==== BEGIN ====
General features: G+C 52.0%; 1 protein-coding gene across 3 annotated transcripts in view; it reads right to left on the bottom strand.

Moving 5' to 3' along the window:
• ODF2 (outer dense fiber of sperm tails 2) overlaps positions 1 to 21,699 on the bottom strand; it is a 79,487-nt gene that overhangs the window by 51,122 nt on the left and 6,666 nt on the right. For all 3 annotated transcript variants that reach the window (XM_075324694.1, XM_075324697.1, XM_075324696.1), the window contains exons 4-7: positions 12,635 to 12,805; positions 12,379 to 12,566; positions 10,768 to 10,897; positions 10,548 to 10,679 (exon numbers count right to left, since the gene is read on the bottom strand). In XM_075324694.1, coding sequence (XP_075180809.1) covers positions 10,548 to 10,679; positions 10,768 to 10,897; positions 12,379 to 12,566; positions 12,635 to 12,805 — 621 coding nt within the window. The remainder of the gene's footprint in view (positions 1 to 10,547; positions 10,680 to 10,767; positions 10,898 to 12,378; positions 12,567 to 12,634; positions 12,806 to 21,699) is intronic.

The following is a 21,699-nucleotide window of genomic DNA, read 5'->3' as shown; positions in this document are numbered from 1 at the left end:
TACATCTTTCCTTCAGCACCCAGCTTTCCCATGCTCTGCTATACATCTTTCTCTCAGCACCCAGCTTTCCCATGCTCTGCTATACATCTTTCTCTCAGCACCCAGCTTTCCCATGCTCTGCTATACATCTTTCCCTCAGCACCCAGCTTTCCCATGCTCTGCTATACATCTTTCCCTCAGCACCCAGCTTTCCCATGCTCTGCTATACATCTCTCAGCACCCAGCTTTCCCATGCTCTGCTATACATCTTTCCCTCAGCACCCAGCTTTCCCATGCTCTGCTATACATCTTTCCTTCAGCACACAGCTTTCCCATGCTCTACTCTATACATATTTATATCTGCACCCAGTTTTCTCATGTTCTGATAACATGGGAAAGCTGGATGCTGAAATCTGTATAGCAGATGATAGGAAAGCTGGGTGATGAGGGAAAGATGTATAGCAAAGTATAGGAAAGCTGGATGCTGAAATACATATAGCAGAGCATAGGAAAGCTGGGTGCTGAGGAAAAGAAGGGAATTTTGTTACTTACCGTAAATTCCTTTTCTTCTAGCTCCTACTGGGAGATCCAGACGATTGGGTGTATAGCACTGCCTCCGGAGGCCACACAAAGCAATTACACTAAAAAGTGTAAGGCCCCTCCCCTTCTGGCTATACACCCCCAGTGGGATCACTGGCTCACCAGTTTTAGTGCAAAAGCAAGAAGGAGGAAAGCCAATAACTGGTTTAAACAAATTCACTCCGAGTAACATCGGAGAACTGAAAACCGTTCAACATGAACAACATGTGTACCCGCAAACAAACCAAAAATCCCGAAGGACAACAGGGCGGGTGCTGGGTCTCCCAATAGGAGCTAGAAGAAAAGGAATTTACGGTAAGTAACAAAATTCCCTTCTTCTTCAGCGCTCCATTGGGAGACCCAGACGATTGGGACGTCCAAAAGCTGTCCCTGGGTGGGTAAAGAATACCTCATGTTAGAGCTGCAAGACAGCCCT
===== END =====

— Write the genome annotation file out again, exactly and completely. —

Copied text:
General features: G+C 52.0%; 1 protein-coding gene across 3 annotated transcripts in view; it reads right to left on the bottom strand.

Moving 5' to 3' along the window:
• ODF2 (outer dense fiber of sperm tails 2) overlaps positions 1 to 21,699 on the bottom strand; it is a 79,487-nt gene that overhangs the window by 51,122 nt on the left and 6,666 nt on the right. For all 3 annotated transcript variants that reach the window (XM_075324694.1, XM_075324697.1, XM_075324696.1), the window contains exons 4-7: positions 12,635 to 12,805; positions 12,379 to 12,566; positions 10,768 to 10,897; positions 10,548 to 10,679 (exon numbers count right to left, since the gene is read on the bottom strand). In XM_075324694.1, coding sequence (XP_075180809.1) covers positions 10,548 to 10,679; positions 10,768 to 10,897; positions 12,379 to 12,566; positions 12,635 to 12,805 — 621 coding nt within the window. The remainder of the gene's footprint in view (positions 1 to 10,547; positions 10,680 to 10,767; positions 10,898 to 12,378; positions 12,567 to 12,634; positions 12,806 to 21,699) is intronic.

The following is a 21,699-nucleotide window of genomic DNA, read 5'->3' as shown; positions in this document are numbered from 1 at the left end:
TACATCTTTCCTTCAGCACCCAGCTTTCCCATGCTCTGCTATACATCTTTCTCTCAGCACCCAGCTTTCCCATGCTCTGCTATACATCTTTCTCTCAGCACCCAGCTTTCCCATGCTCTGCTATACATCTTTCCCTCAGCACCCAGCTTTCCCATGCTCTGCTATACATCTTTCCCTCAGCACCCAGCTTTCCCATGCTCTGCTATACATCTCTCAGCACCCAGCTTTCCCATGCTCTGCTATACATCTTTCCCTCAGCACCCAGCTTTCCCATGCTCTGCTATACATCTTTCCTTCAGCACACAGCTTTCCCATGCTCTACTCTATACATATTTATATCTGCACCCAGTTTTCTCATGTTCTGATAACATGGGAAAGCTGGATGCTGAAATCTGTATAGCAGATGATAGGAAAGCTGGGTGATGAGGGAAAGATGTATAGCAAAGTATAGGAAAGCTGGATGCTGAAATACATATAGCAGAGCATAGGAAAGCTGGGTGCTGAGGAAAAGAAGGGAATTTTGTTACTTACCGTAAATTCCTTTTCTTCTAGCTCCTACTGGGAGATCCAGACGATTGGGTGTATAGCACTGCCTCCGGAGGCCACACAAAGCAATTACACTAAAAAGTGTAAGGCCCCTCCCCTTCTGGCTATACACCCCCAGTGGGATCACTGGCTCACCAGTTTTAGTGCAAAAGCAAGAAGGAGGAAAGCCAATAACTGGTTTAAACAAATTCACTCCGAGTAACATCGGAGAACTGAAAACCGTTCAACATGAACAACATGTGTACCCGCAAACAAACCAAAAATCCCGAAGGACAACAGGGCGGGTGCTGGGTCTCCCAATAGGAGCTAGAAGAAAAGGAATTTACGGTAAGTAACAAAATTCCCTTCTTCTTCAGCGCTCCATTGGGAGACCCAGACGATTGGGACGTCCAAAAGCTGTCCCTGGGTGGGTAAAGAATACCTCATGTTAGAGCTGCAAGACAGCCCT